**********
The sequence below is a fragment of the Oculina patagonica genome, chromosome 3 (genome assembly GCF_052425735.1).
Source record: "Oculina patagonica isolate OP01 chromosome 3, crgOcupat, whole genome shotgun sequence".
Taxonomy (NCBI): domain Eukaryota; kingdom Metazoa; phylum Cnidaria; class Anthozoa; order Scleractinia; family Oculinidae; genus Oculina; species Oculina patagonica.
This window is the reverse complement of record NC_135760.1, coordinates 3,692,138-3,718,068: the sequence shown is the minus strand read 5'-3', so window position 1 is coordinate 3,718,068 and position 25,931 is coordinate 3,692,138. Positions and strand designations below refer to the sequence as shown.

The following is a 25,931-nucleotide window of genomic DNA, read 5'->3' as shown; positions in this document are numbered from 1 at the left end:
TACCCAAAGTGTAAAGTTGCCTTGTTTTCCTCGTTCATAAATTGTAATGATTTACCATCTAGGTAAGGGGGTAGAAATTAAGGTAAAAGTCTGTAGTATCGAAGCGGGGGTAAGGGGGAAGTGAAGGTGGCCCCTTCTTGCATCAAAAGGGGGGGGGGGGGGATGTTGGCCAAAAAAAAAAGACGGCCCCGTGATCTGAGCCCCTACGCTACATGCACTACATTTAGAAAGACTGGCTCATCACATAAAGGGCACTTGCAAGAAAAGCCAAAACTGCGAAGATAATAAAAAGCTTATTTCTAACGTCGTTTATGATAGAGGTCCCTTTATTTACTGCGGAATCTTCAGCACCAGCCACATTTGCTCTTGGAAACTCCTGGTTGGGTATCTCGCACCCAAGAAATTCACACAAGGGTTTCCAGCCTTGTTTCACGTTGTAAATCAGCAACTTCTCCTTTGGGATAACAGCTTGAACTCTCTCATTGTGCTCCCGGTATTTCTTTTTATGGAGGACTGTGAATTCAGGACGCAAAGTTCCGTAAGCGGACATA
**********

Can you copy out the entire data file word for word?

The sequence below is a fragment of the Oculina patagonica genome, chromosome 3 (genome assembly GCF_052425735.1).
Source record: "Oculina patagonica isolate OP01 chromosome 3, crgOcupat, whole genome shotgun sequence".
Taxonomy (NCBI): domain Eukaryota; kingdom Metazoa; phylum Cnidaria; class Anthozoa; order Scleractinia; family Oculinidae; genus Oculina; species Oculina patagonica.
This window is the reverse complement of record NC_135760.1, coordinates 3,692,138-3,718,068: the sequence shown is the minus strand read 5'-3', so window position 1 is coordinate 3,718,068 and position 25,931 is coordinate 3,692,138. Positions and strand designations below refer to the sequence as shown.

The following is a 25,931-nucleotide window of genomic DNA, read 5'->3' as shown; positions in this document are numbered from 1 at the left end:
TACCCAAAGTGTAAAGTTGCCTTGTTTTCCTCGTTCATAAATTGTAATGATTTACCATCTAGGTAAGGGGGTAGAAATTAAGGTAAAAGTCTGTAGTATCGAAGCGGGGGTAAGGGGGAAGTGAAGGTGGCCCCTTCTTGCATCAAAAGGGGGGGGGGGGGGATGTTGGCCAAAAAAAAAAGACGGCCCCGTGATCTGAGCCCCTACGCTACATGCACTACATTTAGAAAGACTGGCTCATCACATAAAGGGCACTTGCAAGAAAAGCCAAAACTGCGAAGATAATAAAAAGCTTATTTCTAACGTCGTTTATGATAGAGGTCCCTTTATTTACTGCGGAATCTTCAGCACCAGCCACATTTGCTCTTGGAAACTCCTGGTTGGGTATCTCGCACCCAAGAAATTCACACAAGGGTTTCCAGCCTTGTTTCACGTTGTAAATCAGCAACTTCTCCTTTGGGATAACAGCTTGAACTCTCTCATTGTGCTCCCGGTATTTCTTTTTATGGAGGACTGTGAATTCAGGACGCAAAGTTCCGTAAGCGGACATA